– Scott Prewett


Dec 17

Morning December 17

“Zechariah said to the angel, “How will I know that this is so? For I am an old man, and my wife is getting on in years.” 19 The angel replied, “I am Gabriel. I stand in the presence of God, and I have been sent to speak to you and to bring you this good news. 20 But now, because you did not believe my words, which will be fulfilled in their time, you will become mute, unable to speak, until the day these things occur.” – Luke 1:18–20


How many times have we viewed a situation as absolutely impossible? Zacharias, a priest who married Elizabeth, knew impossibilities!

Zacharias and Elizabeth led lives that were pleasing to God. They submitted to the will of God and obeyed. They did not care about the status that went with the priesthood. They did not have something they very much wanted…a child. This was a deep sadness to both of them. Something that they believed was a hopeless situation was not impossible with God.

After Zacharias had committed his problem to God, he continued to trust God with it. He did not stop praying and bail out because his situation looked hopeless. It is so much easier to quit and run away from difficult circumstances, but that usually compounds the problem. God wants us to take our difficulties to Him in prayer together, search the Word together for encouragement and direction, and then wait patiently for Him to work.

Gabriel, an angel of the Lord, appeared to Zacharias in the temple. The personal visit of an angel from God was a distinction that had been afforded only a few people in the history of the human race. It was a frightening experience. But immediately the angel spoke: “Do not be afraid, Zacharias, for your petition has been heard, and your wife Elizabeth will bear you a son, and you will give him the name John. And you will have joy and gladness, and many will rejoice at his birth.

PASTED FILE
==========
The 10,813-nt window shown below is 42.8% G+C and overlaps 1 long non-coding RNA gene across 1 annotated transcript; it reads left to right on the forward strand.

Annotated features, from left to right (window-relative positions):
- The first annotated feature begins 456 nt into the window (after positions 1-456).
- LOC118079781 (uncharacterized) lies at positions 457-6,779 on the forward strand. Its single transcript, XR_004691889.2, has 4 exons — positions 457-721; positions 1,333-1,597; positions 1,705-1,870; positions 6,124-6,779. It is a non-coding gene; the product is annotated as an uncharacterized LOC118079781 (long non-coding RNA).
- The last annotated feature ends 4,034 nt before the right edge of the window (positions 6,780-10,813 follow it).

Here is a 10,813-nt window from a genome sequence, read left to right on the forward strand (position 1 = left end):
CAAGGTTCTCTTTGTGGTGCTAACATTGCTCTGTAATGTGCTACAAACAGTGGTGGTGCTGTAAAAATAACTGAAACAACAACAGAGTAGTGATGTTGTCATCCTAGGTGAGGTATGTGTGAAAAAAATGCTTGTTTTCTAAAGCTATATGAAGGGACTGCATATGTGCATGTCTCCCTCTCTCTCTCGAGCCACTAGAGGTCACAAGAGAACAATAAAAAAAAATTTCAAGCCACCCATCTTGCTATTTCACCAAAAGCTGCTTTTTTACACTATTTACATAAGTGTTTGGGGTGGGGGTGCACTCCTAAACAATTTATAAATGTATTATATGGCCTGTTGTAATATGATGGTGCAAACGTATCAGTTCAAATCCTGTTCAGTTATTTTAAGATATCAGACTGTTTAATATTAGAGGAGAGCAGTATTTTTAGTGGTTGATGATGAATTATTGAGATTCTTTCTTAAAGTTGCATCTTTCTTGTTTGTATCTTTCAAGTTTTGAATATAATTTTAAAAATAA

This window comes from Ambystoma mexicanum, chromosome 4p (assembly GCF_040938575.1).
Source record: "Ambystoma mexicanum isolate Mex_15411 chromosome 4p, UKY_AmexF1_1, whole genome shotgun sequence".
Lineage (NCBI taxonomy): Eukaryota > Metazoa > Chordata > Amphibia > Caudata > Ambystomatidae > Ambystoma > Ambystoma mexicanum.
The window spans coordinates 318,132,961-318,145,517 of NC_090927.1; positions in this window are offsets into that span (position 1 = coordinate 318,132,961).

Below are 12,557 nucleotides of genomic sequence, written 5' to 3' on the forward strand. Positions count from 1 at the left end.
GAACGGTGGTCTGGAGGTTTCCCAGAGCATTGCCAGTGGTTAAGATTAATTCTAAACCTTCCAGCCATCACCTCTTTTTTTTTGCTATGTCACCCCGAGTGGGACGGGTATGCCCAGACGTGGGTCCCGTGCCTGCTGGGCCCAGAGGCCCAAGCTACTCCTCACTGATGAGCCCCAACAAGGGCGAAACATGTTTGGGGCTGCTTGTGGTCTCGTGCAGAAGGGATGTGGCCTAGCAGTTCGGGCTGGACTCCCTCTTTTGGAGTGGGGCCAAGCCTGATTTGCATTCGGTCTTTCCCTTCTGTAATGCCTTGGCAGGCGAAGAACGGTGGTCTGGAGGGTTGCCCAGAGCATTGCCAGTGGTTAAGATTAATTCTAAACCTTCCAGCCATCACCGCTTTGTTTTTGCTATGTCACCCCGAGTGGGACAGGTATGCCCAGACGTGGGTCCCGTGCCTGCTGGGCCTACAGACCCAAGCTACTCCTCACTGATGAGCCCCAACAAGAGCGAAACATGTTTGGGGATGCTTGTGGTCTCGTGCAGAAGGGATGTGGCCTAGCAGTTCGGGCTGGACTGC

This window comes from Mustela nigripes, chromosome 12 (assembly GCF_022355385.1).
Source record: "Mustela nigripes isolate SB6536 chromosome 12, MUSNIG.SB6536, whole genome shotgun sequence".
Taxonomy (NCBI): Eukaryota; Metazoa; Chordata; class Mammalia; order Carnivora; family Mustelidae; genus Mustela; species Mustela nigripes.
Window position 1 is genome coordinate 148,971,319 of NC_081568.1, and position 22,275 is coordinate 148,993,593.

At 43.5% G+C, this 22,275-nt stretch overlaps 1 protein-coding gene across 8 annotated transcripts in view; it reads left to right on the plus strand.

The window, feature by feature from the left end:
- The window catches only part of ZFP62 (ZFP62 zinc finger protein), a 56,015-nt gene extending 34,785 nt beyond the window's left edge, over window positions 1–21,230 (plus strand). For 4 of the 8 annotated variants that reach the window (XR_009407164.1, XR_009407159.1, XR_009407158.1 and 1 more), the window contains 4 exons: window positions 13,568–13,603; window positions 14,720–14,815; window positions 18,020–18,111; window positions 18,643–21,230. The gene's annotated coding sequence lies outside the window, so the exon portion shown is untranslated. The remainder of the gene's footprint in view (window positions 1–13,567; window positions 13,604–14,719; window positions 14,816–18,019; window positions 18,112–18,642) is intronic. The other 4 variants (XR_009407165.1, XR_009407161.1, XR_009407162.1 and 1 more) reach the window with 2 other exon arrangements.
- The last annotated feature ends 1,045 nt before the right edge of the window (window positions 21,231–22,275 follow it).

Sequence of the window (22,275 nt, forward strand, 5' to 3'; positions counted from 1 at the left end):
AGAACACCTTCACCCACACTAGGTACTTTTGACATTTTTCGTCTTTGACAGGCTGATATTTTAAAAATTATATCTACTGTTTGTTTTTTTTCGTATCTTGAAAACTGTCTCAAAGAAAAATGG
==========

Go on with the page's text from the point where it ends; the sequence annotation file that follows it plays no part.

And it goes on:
All this was too much for Zacharias. He had been praying for a son, but admittedly, his faith had been weakening. Before he had a chance to get his thoughts together, he blurted out, “How shall I know this for certain? For I am an old man, and my wife is advanced in years.” (Luke 1:18) Zacharias was a man of God, but he had human weaknesses. God understands a weakness like this.

Zacharias knew the Old Testament. He knew how God had given a son to Sarah in her old age. But he did not think about that Old Testament precedent at this moment of need. God did something for Zacharias to help him believe. He gave him a sign. “And behold, you shall be silent and unable to speak until the day when these things take place, because you did not believe my words, which shall be fulfilled in their proper time.” (Luke 1:20)

Maybe you think the Lord has forgotten you in your situation. He does impossible things for people every day, and you may be next. Believe Him. Keep on faithfully living for Him and patiently waiting for Him to work, just as Zacharias and Elizabeth did. While their names are not mentioned again after the birth of their son, John, they have left us a lovely legacy of faith in the promises of God, the God of the impossible.

What promises in God’s Word do you find difficult to believe? Is there a situation in your life that seems impossible? Commit it to God in prayer, and ask Him for the patience to live with it graciously until He changes it.


– Lisa Glenn


Dec 16

Evening December 16

He will turn many of the people of Israel to the Lord their God. 17 With the spirit and power of Elijah he will go before him, to turn the hearts of parents to their children, and the disobedient to the wisdom of the righteous, to make ready a people prepared for the Lord. – Luke 1:16–17

Most parents-to-be spend time thinking about what their child might be like, and how they will all relate together as a family. Many may dream of certain attributes, or hope for specific talents, and for those of faith, there is likely a wish for their child to share in their values and ministry. Zechariah has just been given the news that he is to become a father, amazing news indeed; but the angel goes on to tell him exactly what God’s plan is for his son. He is to prepare the people for the Messiah! No wonder Zechariah is stunned!

Even from the womb, where his conception to an elderly father and a “barren” mother had people amazed, John was already preparing the way to another amazing conception just six months later. Filled with the Spirit, he showed the people the Lord’s emphasis on the family and restoring order as preparation for the Messiah’s coming. Turning the hearts of parents to their children (and some versions add and the children to their parents) was spoken at a time when there was much turmoil in the Jewish community, and family relationships were tested. John knew it was necessary for those who were disobeying God’s laws to return to the faith and listen to those of wise counsel. God created families, and showing the people the need for restoring that order was a necessary part of John’s mission.